Volume 3 Issue 2 - 2010

Revalidation – a topic that has been widely discussed and written about over the last few years. However it is turning into a huge project and there are rumours that the DOH is not happy with the large costs associated with this project. No doubt by now most of you will have had your ‘licence’ from the GMC, which is an essential part of revalidation. This is the relatively straight forward part. ENT UK and the Royal Colleges have been busy lobbying the DOH to try and ensure that revalidation remains a sensible process and let us hope that they are successful. The current consensus is that the ‘responsible officer’ (usually the medical director) will make a recommendation every 5 years to the GMC based on a robust local, compulsory appraisal process. The more ‘hard’ evidence you can provide, the better.

Endoscopic sinus surgery (ESS) is the mainstay of surgical management for sinus pathology in the modern age. The most common reason for performing ESS is for chronic rhinosinusitis, with or without polyp disease. However, the extended applications of ESS include closure of CSF leaks, resection of sinonasal tumours, nasolacrimal duct surgery, orbital decompression, and a means of approach to the skull base and intracranial cavity. The proximity of these important anatomical areas to the paranasal sinuses correlates with the types of complications associated with ESS.


Normal balance function relies on information from vision, somatosensory input and the peripheral vestibular system. This sensory information is integrated, modulated and interpreted within the central nervous system to enable gaze stabilization together with information regarding self and environmental movement. Interpretation requires cross referencing of sensory information with previously generated templates. A mismatch results in symptoms of “dizziness”, “unsteadiness” or “vertigo”.

Patients with dizziness are effectively and efficiently managed by otolaryngologists. Our specialty lends itself to the management of the majority of pathologies resulting in vertigo, although surgical intervention is seldom required. We discuss a multidisciplinary team model in addition to a brief description of common vestibular conditions and their treatment.


MELAS (mitochondrial myopathy, encephalopathy, lactic acidosis and stroke-like episodes) is a rare syndrome that can elude the unsuspicious surgeon or physician. The presentation is often non-specific and diagnosis requires a high index of suspicion in addition to a detailed history, examination and investigations. It often contributes to hearing loss and must therefore be borne in mind when assessing young patients with this complaint.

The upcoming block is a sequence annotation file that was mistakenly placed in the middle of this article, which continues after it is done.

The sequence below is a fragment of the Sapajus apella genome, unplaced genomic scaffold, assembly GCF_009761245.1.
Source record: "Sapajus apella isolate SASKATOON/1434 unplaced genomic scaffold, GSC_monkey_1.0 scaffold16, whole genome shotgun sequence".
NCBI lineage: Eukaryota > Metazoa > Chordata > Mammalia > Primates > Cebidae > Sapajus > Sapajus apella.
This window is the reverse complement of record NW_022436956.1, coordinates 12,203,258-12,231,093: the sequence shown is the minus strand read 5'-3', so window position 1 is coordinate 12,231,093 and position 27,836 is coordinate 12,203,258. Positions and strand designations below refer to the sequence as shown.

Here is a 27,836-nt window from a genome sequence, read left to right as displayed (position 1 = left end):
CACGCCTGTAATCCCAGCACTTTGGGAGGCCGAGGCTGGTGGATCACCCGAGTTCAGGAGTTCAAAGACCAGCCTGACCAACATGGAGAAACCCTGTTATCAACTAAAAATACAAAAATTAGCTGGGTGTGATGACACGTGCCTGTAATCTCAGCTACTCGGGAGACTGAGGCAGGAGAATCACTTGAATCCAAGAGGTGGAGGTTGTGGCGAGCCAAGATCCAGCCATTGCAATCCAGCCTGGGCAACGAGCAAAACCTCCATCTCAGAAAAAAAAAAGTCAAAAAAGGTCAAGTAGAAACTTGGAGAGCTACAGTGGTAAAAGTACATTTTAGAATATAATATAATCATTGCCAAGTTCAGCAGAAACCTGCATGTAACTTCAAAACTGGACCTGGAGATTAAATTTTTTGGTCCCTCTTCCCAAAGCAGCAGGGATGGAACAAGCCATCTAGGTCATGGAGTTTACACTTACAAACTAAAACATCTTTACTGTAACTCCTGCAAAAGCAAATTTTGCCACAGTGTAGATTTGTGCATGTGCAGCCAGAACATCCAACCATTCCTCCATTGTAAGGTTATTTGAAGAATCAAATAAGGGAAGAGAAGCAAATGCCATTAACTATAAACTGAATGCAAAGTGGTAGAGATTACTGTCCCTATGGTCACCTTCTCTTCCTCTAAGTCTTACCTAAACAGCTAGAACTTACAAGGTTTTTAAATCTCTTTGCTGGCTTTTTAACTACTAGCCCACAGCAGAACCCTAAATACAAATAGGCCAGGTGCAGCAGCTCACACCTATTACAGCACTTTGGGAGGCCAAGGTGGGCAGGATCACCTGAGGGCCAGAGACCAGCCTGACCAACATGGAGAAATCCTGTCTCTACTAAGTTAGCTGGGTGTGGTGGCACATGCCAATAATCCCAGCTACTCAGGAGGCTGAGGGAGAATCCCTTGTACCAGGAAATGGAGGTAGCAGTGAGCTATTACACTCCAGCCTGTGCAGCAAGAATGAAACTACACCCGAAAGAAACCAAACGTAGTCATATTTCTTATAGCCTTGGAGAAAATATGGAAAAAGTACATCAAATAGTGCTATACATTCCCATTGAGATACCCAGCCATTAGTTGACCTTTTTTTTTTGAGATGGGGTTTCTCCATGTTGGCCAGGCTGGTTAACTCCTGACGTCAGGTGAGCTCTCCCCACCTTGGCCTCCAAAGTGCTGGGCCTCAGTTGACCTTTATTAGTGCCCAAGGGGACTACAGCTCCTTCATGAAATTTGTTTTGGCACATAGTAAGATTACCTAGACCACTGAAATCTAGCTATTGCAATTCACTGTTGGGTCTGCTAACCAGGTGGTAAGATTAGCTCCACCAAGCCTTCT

Aim: To review the literature on the association between migraine and dizziness, and to provide a system for differentiating vestibular migraine from other causes of dizziness.

Method: A PubMed search using the words ‘migraine’, ‘dizziness’, ‘vestibular migraine’ and ‘migrainous vertigo’ was conducted.


Hereditary resorption of endochondral bone and disordered deposition of bone localised to the otic capsule.1


Estimates vary but histological evidence of otosclerosis has been demonstrated in up to 10% of Caucasians;2 more recent studies suggest this may be an overestimate, with the true figure between 2.5- 4%.3 Approximately 2% of the British population are symptomatic.4


Cholesteatoma is a common problem encountered in otolaryngology clinics around the world. The true incidence of acquired cholesteatoma is not known but retrospective studies from Europe have suggested a mean incidence of 9.2 per 100,000.1,2 Although an important problem, the aetiology and management of cholesteatoma are shrouded in controversy. It is therefore of little surprise that there is much debate on the indications, timing or modality of imaging used in the diagnosis and monitoring of patients with cholesteatoma. It is the aim of this article to iron out some of this controversy by identifying some of the benefits of different imaging modality choices and discussing recent developments in the field. The choice of imaging strategy differs greatly between those patients who present with a new diagnosis of suspected cholesteatoma and those who have previously undergone surgery. In order to address this, the imaging strategies used for pre-operative and post-operative cholesteatoma have been presented separately.

We continue in the same vein as previous examples depicting common intercollegiate viva topics. Often questions start with a clinical scenario, but equally pictures may be presented to you either in the form of a print or on a laptop depicting various clinical signs. Since each viva lasts 30mins, 15 mins are allocated to each of the two examiners. On average 3 topics are covered by each examiner. Initial questions are always straight forward and aim to get you settled and more relaxed. Competency questions are always asked looking to see that you are safe in your thinking and management. You must answer these correctly. The examples given are only a guide to viva technique, but it is important to practice and to develop a system that you are comfortable with.


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